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Unfortunately, it only takes a few people to give an organization a bad reputation. Once hiking out from an easy alpine outing we caught up to a mtrs scramble group who we had listened to yelling "rock rock rock rock rock" all afternoon long on the peak next to us. Their leader made some comment about the 3 of us sharing a rope, then asked what took us so long hiking out. It was apparent to me that she hadn't been laid in quite some time. Her companions looked a little embarassed to be with their irritating 'leader', who was killing the buzz of a great afternoon. I responded that we had "stopped to take big long shits" (which we had, well, at least two of us), and we continued merrily along. Perhaps a rude reply, but I was so taken aback and instantaneously irked that I just blurted it out. That was years ago, but those little memories stick with you.

I know a lot of great people who are in the mounties, it's the stupid little run-ins and condescending comments that give them a bad rap in my book.

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I know a lot of great people who are in the mounties, it's the stupid little run-ins and condescending comments that give them a bad rap in my book.

 

I climbed near a cc.comer on day and he was an asshole.

 

You are all assholes because it it your culture.

 

I've been at this game for long enough and had enough encounters to accurately make this correlation. I probably shouldn't have made this post as it is inflammatory in nature but the correlation is so strong that it does make for very interesting food for thought.

 

wave.gif

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You find hyperbole and broad generalizations to be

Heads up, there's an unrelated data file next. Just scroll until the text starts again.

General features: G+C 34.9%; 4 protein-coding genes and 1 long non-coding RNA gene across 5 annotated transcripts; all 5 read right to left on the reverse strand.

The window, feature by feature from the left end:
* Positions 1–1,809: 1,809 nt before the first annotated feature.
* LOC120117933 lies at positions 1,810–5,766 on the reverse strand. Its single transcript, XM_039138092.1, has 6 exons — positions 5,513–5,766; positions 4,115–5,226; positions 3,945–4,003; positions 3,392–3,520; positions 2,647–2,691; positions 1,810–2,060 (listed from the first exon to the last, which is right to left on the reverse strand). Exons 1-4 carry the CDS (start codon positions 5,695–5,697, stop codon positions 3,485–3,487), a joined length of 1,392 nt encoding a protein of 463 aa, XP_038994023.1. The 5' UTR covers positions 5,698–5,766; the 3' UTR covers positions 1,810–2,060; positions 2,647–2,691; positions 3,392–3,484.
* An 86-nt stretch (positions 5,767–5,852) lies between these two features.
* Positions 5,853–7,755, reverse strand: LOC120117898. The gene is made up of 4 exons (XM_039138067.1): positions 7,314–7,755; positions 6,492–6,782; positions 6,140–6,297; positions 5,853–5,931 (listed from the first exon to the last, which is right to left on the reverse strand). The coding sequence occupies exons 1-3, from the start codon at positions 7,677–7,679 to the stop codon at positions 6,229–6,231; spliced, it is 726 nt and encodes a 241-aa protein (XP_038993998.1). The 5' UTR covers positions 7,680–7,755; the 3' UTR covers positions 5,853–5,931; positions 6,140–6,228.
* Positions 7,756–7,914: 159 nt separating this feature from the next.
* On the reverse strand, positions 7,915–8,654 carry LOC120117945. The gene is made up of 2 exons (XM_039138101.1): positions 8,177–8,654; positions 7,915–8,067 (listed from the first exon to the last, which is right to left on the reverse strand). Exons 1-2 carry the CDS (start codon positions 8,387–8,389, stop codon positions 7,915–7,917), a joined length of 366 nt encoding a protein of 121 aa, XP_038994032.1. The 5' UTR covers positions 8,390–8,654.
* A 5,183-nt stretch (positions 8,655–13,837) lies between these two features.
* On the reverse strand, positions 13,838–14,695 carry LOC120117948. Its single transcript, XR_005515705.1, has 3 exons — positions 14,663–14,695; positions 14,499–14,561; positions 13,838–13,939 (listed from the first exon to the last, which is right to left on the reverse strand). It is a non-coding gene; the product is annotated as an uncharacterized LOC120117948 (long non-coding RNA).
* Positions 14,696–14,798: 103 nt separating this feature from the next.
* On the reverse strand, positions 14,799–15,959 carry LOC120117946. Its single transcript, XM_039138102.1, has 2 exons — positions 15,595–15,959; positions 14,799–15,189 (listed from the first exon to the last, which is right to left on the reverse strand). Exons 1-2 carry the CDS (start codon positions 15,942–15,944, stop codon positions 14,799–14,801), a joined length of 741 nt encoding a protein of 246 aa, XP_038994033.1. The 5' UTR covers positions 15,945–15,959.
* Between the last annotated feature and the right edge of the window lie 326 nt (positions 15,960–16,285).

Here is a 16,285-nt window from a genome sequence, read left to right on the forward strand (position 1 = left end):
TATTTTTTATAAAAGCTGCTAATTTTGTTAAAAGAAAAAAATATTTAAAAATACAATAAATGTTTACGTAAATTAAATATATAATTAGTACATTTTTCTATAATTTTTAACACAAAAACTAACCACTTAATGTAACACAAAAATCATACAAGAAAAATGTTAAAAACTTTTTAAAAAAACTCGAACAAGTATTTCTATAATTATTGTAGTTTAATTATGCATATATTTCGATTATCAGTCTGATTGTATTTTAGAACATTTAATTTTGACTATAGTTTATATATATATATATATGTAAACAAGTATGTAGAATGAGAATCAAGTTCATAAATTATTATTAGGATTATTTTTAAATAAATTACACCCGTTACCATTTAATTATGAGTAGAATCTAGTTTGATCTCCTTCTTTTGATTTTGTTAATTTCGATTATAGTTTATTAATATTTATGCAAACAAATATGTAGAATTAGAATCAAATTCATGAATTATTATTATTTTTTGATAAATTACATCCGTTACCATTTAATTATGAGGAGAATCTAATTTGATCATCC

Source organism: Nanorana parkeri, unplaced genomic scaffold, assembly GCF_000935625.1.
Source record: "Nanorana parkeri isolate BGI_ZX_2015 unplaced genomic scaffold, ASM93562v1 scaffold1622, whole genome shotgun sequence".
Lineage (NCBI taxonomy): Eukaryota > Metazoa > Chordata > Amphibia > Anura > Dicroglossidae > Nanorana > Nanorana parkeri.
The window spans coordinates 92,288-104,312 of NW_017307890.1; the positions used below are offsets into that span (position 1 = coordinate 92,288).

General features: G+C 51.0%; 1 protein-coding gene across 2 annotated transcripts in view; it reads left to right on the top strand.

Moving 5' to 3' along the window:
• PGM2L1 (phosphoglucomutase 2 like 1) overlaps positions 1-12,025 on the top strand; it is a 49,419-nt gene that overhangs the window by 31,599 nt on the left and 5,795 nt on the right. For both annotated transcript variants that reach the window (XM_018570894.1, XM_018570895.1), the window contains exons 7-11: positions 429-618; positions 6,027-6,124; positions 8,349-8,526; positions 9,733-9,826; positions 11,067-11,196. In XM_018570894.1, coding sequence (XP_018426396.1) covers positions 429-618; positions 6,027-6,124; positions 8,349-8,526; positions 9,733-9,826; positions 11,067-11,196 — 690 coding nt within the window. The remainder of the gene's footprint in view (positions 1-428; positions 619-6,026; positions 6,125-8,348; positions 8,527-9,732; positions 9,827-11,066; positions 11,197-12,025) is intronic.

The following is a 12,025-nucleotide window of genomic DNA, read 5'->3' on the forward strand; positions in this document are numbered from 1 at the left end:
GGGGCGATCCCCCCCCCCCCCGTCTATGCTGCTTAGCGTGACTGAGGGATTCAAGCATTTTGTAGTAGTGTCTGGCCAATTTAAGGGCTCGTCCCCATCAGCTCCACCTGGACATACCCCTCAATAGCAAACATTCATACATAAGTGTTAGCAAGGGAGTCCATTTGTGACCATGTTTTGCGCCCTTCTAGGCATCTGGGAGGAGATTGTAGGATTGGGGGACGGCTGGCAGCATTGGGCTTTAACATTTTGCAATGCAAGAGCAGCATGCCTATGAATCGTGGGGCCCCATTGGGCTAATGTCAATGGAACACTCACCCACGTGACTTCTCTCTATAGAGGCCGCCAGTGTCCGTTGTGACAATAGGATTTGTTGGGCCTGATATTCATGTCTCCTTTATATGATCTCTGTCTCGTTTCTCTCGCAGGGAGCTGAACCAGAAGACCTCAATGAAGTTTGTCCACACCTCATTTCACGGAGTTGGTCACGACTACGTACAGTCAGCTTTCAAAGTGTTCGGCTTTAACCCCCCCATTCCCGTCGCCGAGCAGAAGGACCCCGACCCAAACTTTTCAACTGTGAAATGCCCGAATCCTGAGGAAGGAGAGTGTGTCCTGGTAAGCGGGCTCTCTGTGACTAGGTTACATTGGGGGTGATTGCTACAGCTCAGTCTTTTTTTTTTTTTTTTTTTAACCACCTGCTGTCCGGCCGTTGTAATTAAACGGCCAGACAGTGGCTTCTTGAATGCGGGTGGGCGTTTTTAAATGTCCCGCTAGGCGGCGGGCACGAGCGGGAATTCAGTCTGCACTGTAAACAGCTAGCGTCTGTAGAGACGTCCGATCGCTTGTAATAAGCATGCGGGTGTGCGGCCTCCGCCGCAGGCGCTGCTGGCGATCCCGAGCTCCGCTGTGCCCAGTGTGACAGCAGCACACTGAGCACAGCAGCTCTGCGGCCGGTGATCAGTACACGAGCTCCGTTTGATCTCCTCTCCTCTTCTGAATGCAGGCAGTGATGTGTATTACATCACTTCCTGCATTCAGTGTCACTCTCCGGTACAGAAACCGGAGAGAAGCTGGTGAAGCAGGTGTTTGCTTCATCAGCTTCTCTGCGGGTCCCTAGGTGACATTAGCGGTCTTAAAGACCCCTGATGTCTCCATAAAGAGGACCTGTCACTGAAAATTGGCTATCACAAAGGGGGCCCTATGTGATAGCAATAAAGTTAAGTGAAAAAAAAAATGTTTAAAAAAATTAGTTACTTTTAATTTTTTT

...very interesting food for thought {edit]?[/edit]

 

???????????????????????????????????????????

 

 

 

 

 

 

 

 

 

 

 

 

You fit right in.

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If you encounter a problem with them and can't resolve it in the field, then please notify a higher-up in the Mounties so that action can be taken.

 

"Alright listen up! In future, when rapelling down a steep trail, try not to look like such a dork! Mountie High Command, signing out!"

 

Why rappel , when you can ride the train!

 

248431450_b0f6c846a5_o.jpg

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I am surprised so few were self-taught. The adventure of learning the basics with my friends was a great experience and I think for the most part a fairly safe way to go, however, looking back I would say that glacier travel/route finding training is best (ie most efficiently)not learned at the school of hard knocks.

 

Pretty much anyone can become an “exceptional” climber simply by applying themselves. I think it might be harder to become an exceptional instructor in a formal environment.

thumbs_up.gif

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And they are too nice to not turn anyone away...

 

I heard that one of Jens's regular partners flunked outta da Mounties.

 

The Mounties regularly have a graduation rate of something like 1/2 to 2/3. And they do kick out people who have been warned about fitness, safety, etc., and don't get better.

...and he's prolly progressing at a faster rate than had he stayed in that clownclub...my guess...

 

Jens, you should have the guy referenced write a nice "thank you" note to the clown club for letting him go! yelrotflmao.gif